Change is inevitable.
The content we create is ever changing. New ideas mean new conversations, debate and exploration.
The way we reach out and connect with our world is changing. In a marketplace currently obsessed with the augmented reality of Pokémon Go!, it’s impossible to imagine where new ideas will lead.
The way MRU shares ideas is changing too.
“The goal is to get people thinking about issues that impact us locally and globally.” says one of the instigators of this new initiative Dimitra Fotopoulos, Program Director, Business and Professional Education for MRU Faculty of Continuing Education and Extension. “We are looking to shine a light on some of the amazing talent within the MRU community that can speak to these issues and provide some critical insights into them, to get a conversation going and hopefully create a dialogue.”
The inaugural speaker, Joanne Leskow, is an award-winning Organizational Change Management instructor whose keynote entitled “Loving Change” captivated the audience at the exquisite Bella Concert Hall in the Taylor Centre for the Performing Arts, and promises to influence viewers online to embrace changes in their own lives.
“Joanne is so well versed in managing change and how it can be personal or professional,” says Fotopoulos, who adds, “she came to mind first because of her great expertise in the subject, the fact that she is an excellent public speaker, and most importantly that she connects so well with her students.”
It’s worth noting that many of the attendees of her session were her former students.
Moving forward, MRU Think Talks will showcase speakers and thinkers that resonate with the times, Fotopoulos explains, “We are responsive to what is happening around us and want to share our the expertise of MRU instructors, Faculty, alumni and community with others.” The hope is to amplify the exemplary idea-sharing these instructors do on a daily basis. “It’s a lot like what is currently being done in our classrooms, it’s just connecting with a larger student body online.”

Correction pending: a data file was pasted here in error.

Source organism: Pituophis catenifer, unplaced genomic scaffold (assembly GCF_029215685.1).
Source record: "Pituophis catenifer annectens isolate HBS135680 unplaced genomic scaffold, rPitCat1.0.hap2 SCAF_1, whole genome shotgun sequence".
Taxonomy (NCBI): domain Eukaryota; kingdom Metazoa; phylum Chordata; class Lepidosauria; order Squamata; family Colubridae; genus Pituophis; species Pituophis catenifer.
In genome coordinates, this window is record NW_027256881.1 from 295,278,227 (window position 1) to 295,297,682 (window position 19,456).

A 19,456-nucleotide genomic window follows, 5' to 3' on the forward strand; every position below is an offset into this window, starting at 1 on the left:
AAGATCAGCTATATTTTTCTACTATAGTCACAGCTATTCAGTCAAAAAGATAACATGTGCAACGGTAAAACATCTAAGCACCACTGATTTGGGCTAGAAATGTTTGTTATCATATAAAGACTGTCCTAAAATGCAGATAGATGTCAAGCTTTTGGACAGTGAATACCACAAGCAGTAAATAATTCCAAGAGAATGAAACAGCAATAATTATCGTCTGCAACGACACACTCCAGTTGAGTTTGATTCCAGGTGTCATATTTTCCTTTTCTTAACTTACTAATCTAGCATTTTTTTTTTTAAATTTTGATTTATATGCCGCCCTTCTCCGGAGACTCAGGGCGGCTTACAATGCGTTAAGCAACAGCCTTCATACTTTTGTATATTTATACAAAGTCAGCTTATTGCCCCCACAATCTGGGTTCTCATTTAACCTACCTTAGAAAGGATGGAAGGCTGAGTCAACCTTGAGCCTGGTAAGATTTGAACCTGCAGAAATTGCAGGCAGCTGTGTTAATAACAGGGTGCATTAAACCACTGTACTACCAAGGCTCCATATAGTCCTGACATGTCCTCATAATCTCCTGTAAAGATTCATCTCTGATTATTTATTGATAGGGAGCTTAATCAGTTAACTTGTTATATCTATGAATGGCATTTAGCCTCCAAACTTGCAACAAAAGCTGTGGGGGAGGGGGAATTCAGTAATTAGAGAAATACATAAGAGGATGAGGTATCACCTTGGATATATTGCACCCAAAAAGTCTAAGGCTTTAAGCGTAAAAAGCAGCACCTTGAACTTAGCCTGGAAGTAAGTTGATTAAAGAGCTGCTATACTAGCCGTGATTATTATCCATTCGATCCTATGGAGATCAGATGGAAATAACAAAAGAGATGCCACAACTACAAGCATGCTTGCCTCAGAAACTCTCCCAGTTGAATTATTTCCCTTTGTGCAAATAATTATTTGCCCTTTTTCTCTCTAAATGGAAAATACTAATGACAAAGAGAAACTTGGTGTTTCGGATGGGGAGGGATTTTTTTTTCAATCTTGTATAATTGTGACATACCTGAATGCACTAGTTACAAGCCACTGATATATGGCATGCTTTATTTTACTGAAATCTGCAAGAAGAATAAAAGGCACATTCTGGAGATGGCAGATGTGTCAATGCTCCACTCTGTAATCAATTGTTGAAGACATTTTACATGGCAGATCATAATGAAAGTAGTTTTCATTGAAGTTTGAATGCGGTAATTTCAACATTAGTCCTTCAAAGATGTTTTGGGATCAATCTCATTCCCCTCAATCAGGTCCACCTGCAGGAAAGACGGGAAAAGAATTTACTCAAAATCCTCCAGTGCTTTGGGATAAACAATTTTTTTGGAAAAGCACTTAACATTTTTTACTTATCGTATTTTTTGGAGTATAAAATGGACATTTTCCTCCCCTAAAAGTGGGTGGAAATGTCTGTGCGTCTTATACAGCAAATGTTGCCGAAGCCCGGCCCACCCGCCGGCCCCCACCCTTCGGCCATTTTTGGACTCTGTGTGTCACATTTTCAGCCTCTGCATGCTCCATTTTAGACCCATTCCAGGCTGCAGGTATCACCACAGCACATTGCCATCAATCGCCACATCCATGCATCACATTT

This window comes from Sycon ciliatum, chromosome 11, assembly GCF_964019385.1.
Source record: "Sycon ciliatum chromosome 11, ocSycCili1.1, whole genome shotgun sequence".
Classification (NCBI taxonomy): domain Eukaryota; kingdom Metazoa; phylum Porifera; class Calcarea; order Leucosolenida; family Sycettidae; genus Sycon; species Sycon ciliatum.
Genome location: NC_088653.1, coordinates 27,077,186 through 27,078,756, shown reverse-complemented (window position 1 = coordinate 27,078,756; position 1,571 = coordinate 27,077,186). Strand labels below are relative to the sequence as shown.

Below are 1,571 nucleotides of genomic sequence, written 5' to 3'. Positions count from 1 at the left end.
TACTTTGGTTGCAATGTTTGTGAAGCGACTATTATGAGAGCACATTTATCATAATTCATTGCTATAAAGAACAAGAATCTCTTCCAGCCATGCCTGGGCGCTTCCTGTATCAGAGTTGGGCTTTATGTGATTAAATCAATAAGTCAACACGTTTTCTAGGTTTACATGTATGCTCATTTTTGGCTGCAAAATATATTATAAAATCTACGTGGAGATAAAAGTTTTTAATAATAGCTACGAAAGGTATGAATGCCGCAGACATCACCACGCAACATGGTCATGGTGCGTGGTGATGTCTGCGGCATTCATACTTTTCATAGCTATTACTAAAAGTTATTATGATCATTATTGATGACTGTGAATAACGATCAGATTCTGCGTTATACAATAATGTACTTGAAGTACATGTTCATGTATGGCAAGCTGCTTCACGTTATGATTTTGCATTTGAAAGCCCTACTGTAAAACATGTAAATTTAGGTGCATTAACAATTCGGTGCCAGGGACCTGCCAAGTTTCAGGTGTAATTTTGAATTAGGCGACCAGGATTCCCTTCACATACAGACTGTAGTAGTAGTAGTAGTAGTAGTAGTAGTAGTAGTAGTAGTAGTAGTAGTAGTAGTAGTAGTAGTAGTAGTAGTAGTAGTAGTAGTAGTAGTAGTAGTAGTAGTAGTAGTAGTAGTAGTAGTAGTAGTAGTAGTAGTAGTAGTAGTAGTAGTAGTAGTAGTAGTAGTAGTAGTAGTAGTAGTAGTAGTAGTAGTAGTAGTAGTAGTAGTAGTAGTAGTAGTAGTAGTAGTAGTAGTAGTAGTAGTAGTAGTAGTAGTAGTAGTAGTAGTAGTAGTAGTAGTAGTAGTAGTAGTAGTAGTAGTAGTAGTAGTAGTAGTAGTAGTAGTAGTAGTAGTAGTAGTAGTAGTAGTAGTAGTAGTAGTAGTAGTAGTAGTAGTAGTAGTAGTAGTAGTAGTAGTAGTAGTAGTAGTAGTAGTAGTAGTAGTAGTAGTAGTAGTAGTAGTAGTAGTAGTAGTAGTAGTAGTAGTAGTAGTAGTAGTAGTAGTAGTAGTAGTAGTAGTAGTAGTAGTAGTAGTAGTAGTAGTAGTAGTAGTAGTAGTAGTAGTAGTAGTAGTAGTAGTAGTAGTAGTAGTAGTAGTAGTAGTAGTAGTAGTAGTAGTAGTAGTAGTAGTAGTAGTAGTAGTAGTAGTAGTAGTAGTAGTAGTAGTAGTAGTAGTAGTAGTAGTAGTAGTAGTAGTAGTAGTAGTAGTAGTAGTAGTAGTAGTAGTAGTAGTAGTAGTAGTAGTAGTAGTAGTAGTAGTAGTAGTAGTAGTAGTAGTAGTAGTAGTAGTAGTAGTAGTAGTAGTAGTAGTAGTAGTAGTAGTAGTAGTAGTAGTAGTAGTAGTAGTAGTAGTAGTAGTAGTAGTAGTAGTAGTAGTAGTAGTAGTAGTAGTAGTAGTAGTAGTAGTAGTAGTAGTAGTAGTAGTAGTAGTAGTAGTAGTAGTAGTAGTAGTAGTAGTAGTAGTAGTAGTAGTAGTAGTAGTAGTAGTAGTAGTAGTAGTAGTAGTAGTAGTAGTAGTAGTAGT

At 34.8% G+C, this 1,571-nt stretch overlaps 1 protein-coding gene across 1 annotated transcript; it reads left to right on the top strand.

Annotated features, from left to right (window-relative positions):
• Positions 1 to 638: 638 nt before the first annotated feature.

Leskow offered a thoughtful presentation, drawing from her personal and professional experiences. Its roots were in reflection, not merely information. Through her guidance, the audience was compelled to take stock on how they themselves deal with change and how a shift in perception might offer a different, and perhaps more rewarding, life experience.
It’s this type of connection that Fotopoulos encourages, “MRU Think Talks will be aligned with our program offerings so participants can quickly identify what courses or training they would need if a particular topic resonated with them. “
With more scheduled to follow in the Fall, Fotopoulos and her team are excited, “We are looking forward to a dynamic and engaging series where people have an awareness or understanding of topics that they didn’t before, and they can ask themselves, “now that I know this information, what’s next for me, my job, my family
Enjoy Joanne Leskow’s MRU Think Talk.
Watch, Think & Share.
MRU Think Talks
On point. Online.
– by JLove
Good educators know our world is more interconnected and interdependent than ever. No matter which part of the globe you are from, we are facing related issues and challenges. So, how can we foster global collaboration in areas like professional learning, teacher leadership, teacher professionalism and innovation? One way is to bring international cohorts together to share ideas, innovations, best practices and resources through an international conference.
MRU Continuing Education embarked on such an initiative, co-sponsoring the 2016 International Research Conference on Innovation and Leadership in Education in partnership with Kappa Delta Pi, an international educational honor society based in Indianapolis. From July 5-7th, the Ross Glenn Hall was a meta-classroom with speakers and attendees from countries including Colombia, Australia, Mexico, Nigeria, South Africa, Russia, China, United States and Canada. There were conversations, presentations and more that prove that leaders in education are lifelong learners themselves.
In the words of several of the presenters and attendees, here the Top 3 benefits that MRU has provided to create and support global leaders in Education: